My son spent the majority of this sixth grade year grounded. He failed the first semester horribly, forged my signature on papers and interims showing failing grades, and did virtually nothing. Confronted when the report card finally arrived and he had no choice but to let me see it, he told me the following.

First few days of school, when they handed out all the papers and forms and he saw the possible punishments for wrong doing, he was scared to death. It seemed so hard, like everything he did might get him in trouble, and the consequences were dire. But then it happened; he forgot to get his log signed, and nothing happened. An oversight he thought, the teacher would call home eventually and the axe would fall. But she never did, so he skipped getting that weekly log signed again, and then again, and then a whole semester goes by and no matter WHAT he does or fails to do, NOTHING EVER HAPPENS. There are NEVER any consequences, he can do whatever he wants and NO ONE will ever care. My son reasoned that if they cared, that if education actually mattered, they would enforce their policies. As they never did, he felt free to break policies, often just to see if they would EVER call home, yet no one ever did. He viewed the fault not his as own, but theirs, for their failure to discipline him.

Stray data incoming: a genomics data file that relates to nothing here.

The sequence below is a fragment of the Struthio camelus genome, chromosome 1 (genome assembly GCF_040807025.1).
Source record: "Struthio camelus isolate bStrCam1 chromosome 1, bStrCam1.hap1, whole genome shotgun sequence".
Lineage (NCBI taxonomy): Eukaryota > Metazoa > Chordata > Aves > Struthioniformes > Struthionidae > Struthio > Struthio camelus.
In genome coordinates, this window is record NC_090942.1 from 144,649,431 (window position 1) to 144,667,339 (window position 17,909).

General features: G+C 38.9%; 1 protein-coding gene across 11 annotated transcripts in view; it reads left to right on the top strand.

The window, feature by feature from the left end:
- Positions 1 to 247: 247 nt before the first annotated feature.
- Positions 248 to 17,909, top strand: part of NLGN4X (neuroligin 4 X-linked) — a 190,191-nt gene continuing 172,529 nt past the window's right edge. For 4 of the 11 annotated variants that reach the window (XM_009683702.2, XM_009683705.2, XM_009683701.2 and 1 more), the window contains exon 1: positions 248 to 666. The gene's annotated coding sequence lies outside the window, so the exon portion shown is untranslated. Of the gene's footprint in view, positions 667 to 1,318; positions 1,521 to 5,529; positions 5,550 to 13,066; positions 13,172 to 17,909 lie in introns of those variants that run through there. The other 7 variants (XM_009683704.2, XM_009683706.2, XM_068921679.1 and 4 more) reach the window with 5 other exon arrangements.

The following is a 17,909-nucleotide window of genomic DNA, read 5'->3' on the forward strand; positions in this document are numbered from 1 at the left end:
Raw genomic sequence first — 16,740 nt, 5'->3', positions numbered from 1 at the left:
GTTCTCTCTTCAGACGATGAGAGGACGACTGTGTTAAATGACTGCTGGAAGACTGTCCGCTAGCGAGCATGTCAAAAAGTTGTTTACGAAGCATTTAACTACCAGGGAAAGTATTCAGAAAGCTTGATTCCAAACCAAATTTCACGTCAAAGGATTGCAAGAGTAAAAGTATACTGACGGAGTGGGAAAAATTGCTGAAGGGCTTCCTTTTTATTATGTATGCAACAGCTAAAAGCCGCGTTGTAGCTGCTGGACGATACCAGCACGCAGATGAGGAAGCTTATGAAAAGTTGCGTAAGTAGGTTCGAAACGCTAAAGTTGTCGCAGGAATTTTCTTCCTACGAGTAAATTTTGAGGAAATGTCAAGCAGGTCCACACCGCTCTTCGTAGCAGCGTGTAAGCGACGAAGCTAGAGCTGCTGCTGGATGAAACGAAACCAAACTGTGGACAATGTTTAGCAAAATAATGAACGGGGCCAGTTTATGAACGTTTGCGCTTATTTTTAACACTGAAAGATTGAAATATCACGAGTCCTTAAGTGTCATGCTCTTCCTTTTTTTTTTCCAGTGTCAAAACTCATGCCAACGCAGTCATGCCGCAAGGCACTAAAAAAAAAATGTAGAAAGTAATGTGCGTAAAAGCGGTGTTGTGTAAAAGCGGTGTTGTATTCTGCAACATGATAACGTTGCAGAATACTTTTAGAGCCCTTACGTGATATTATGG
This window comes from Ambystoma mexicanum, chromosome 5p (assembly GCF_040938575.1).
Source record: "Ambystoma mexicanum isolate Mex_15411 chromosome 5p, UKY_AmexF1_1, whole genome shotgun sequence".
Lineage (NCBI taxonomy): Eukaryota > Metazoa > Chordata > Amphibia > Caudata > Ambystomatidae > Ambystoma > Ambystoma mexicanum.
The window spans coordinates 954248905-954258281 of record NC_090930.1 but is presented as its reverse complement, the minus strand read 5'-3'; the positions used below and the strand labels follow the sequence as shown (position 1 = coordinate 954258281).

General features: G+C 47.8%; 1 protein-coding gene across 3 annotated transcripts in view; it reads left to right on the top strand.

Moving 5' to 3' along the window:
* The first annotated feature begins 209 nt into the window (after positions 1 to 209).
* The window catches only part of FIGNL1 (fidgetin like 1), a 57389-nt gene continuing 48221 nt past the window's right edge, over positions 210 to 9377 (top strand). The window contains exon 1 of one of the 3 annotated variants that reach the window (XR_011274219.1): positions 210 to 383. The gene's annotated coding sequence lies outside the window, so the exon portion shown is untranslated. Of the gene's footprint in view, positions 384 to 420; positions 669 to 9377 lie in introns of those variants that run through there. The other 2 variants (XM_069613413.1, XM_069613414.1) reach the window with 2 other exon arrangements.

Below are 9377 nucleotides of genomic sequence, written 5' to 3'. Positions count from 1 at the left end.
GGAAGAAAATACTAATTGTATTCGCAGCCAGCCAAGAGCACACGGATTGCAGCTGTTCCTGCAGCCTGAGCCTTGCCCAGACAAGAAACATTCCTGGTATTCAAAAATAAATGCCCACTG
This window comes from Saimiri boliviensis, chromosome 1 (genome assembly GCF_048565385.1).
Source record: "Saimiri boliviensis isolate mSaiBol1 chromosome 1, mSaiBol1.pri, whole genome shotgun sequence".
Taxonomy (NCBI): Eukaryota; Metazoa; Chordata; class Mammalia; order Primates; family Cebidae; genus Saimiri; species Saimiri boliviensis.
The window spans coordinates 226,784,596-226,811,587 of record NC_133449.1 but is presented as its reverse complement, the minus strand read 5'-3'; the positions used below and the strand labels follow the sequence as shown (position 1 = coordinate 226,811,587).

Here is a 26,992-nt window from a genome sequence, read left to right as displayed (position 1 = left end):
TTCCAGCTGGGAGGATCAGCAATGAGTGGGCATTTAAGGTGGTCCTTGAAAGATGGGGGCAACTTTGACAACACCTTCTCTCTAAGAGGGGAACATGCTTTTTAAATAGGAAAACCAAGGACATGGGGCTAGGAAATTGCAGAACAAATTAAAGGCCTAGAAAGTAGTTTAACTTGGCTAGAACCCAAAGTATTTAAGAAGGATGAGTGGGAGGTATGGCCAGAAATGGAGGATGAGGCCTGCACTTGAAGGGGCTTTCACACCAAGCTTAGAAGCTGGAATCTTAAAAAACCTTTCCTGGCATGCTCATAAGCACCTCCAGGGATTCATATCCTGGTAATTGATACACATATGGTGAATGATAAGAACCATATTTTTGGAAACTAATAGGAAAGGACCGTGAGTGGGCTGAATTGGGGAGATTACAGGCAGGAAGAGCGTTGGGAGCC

To this day, in both work and education, my son still holds the view that if he breaks the rules, so what, there are no consequences in 'real life.' In his entire life, the only time there have ever been consequences for wrong doing was at home, leading him to conclude that his mother was the only person that effort or good behavior really mattered too.

I fully believe that the utter lack of consequences for poor behavior or academic performance, coupled with the expecation that children of age X are suddenly all grown up, is the core reason for why public school performance (in many areas) is so problematic. I cannot imagine, at my sons age (12 at the time), having this same attitude. But that's likely because I grew up in a era where discipline was the norm, policies were enforced, and consequences were REAL and immediate.

It's too late for my son (though yes, he graduated HS), but I would welcome a return to that era's way of thinking, so that my future grandchildren might benefit from the changes to education that this would mean.

9/17/2008 1:57 PM  
Blogger Julie Carney said...

Thanks for this post. I agree with you, as well as mrs. c, that you can't directly compare separate institutions. You've given me some good ideas for a blog I recently launched with the NIFB Young Entrepreneur Foundation.



9/26/2008 5:15 AM